An opinion, or in my opinion, a fact: It begins the transformation of our health care system to what the title means. Currently, we have more of a disease case system, where we treat the disease once the symptoms present themselves. In terms of overall health care costs, this is very, very expensive and not viable in the long term.
6. At least 80% of premiums must be spent on your care
Shocking, right? Shockingly awesome, more like it. Basically, health insurance companies are now mandated by law to use at least 80% of the premium you pay them for your care and not on administrative costs or bonuses, etc. If they don't do that, they have to send a rebate to you. It's as simple as that.
The "controversy" surrounding this law
The real controversy (which was mostly false and partisan-based) surrounding the law has to do with the individual mandate. Could the government force you to buy health care? Well, it turns out they can. The Supreme Court upheld the individual mandate in its ruling last summer. The obvious question is why does the Government have to force people to buy insurance? It comes down to the financial viability of the health care system. To make it financially viable for health insurance companies, they need a good number of healthy people signing up for their policies. The reason for that is simple: healthy people don't cost them as much. This allows the system to take care of the sick and elderly, but also stay financially viable. It's exactly what RomneyCare did in Massachusetts. It's actually identical to RomneyCare, in fact. So, don't believe the rabble-rousers when they say ObamaCare is a job-killing, freedom-killing, government takeover of health care. It's simply not true.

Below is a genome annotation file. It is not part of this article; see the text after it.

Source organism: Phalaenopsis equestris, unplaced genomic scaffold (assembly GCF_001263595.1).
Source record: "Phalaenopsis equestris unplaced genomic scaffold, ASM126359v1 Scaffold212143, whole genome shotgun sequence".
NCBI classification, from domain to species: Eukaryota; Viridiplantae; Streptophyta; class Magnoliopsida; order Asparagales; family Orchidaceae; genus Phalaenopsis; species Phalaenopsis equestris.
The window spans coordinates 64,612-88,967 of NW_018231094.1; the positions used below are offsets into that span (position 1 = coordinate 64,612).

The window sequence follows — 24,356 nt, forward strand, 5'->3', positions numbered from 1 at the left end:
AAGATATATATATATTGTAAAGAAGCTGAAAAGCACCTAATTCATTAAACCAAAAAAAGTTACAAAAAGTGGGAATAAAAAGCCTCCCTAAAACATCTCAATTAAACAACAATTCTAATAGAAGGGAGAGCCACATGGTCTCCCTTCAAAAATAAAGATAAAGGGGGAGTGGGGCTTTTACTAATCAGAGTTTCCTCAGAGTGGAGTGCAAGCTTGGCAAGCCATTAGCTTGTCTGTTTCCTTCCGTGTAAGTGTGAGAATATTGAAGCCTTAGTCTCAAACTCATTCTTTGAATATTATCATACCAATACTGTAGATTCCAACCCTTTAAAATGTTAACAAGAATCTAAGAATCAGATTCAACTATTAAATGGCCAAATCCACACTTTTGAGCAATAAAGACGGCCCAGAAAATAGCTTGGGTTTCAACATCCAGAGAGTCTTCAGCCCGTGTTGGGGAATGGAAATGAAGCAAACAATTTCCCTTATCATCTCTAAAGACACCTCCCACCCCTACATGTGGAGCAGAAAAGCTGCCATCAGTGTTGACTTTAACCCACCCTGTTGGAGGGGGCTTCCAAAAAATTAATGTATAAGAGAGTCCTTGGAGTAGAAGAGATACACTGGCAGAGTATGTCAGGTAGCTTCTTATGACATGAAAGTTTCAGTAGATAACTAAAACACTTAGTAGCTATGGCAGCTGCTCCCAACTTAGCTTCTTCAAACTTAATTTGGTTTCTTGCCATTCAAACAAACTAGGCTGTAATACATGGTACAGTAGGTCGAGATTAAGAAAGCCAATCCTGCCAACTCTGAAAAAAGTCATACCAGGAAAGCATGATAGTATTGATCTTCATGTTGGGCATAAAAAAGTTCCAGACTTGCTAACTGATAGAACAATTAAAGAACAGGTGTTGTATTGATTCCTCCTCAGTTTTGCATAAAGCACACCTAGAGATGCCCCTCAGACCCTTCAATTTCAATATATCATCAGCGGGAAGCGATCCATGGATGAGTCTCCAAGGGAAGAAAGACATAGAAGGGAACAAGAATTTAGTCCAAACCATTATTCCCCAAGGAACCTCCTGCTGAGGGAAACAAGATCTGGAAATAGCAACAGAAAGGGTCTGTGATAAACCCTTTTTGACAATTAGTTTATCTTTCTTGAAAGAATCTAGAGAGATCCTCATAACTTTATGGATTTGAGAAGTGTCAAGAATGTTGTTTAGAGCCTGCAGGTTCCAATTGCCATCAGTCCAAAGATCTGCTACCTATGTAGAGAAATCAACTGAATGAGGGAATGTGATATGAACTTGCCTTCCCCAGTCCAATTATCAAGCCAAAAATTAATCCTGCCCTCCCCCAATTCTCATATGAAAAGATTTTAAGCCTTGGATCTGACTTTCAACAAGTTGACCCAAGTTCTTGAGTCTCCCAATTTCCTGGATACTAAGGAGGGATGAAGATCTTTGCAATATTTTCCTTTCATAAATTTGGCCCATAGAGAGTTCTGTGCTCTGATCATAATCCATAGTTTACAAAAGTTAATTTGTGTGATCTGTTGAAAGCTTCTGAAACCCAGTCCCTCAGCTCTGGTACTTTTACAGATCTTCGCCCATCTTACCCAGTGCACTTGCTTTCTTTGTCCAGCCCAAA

Pretty great, right?
This is by no means a comprehensive list. There are certainly more benefits, but these are some of the particularly relevant ones to most Americans. I hope this list will aid you in your quest to figure out how ObamaCare helps you.
Major opinion: While ObamaCare enacted many common sense restrictions and provisions, our health care system is still much worse compared to other civilized, industrial countries. Most of those nations have a certain form of universal health care. Yet, somehow we, as a nation, spend more than double what other countries do, and end up getting less care. That's just not right. ObamaCare is certainly better than what we had before. It will curb the rising costs of health care and has already started to. They are still rising, but growing at a slower rate than before the law was passed. What I think we need to move toward is an expansion of Medicare. A major one, actually. Set the enrollment age at 18 or so and mandate people to get it. Now, I know what you're thinking: Won't we have to raise the Medicare tax? The answer is probably. The first thing we could do is raise the limit at which income is taxed for it. Currently, it sits at around $110,000. That goes for Social Security, as well. If we raised that cap to, say, $250,000, that would make Social Security solvent for the next 50+ years easily. The same goes for Medicare. Everyone in America would have health care because I believe that shared sacrifice is a key part of what makes America great. Some may disagree and decry this as socialism. That's fine. Socialism doesn't bother me. We already have many social programs in America, and I think health care is the next one to add because it unconscionable that someone would die simply because they didn't have health insurance, or be bankrupted by a costly procedure even if they did have insurance.